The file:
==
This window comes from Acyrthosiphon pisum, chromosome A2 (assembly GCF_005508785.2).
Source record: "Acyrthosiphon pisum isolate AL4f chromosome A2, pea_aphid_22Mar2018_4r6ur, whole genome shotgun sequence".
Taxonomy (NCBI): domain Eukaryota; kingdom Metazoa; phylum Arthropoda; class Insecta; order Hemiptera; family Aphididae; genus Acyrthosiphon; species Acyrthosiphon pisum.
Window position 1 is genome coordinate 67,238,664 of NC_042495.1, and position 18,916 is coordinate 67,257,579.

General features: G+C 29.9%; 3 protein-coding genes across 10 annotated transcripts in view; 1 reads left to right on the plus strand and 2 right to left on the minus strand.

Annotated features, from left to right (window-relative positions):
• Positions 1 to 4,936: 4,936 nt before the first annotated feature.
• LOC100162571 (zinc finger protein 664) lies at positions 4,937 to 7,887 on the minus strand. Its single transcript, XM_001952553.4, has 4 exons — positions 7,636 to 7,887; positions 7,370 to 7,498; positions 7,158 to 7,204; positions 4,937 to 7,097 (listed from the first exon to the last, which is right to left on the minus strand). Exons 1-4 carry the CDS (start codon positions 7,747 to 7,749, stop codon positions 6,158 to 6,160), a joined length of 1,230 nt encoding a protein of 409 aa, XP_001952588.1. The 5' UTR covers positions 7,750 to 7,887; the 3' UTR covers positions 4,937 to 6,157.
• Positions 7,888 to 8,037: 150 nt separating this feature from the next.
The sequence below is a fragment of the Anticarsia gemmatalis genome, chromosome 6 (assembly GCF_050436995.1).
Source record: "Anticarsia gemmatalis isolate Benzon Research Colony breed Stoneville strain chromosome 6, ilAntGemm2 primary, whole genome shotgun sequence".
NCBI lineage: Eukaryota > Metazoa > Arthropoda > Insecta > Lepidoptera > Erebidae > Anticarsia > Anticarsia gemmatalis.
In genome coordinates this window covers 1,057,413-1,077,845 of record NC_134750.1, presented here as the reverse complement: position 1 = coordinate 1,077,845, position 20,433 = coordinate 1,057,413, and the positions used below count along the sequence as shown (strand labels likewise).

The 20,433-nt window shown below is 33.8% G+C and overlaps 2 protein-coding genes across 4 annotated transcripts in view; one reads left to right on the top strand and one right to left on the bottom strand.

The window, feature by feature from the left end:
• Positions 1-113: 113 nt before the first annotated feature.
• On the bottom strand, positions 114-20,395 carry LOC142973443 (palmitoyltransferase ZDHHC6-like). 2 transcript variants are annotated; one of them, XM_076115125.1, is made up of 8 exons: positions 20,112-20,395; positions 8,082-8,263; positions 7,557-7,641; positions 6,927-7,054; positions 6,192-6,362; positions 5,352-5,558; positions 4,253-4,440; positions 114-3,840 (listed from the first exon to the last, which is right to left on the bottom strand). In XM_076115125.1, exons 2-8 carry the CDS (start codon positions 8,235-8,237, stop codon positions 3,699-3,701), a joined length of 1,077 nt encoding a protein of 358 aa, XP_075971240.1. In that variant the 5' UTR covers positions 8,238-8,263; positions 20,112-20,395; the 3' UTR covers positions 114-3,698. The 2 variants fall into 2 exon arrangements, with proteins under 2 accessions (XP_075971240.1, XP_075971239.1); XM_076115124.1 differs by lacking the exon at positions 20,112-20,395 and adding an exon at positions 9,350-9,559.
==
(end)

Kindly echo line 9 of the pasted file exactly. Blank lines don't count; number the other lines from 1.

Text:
• Positions 7,888 to 8,037: 150 nt separating this feature from the next.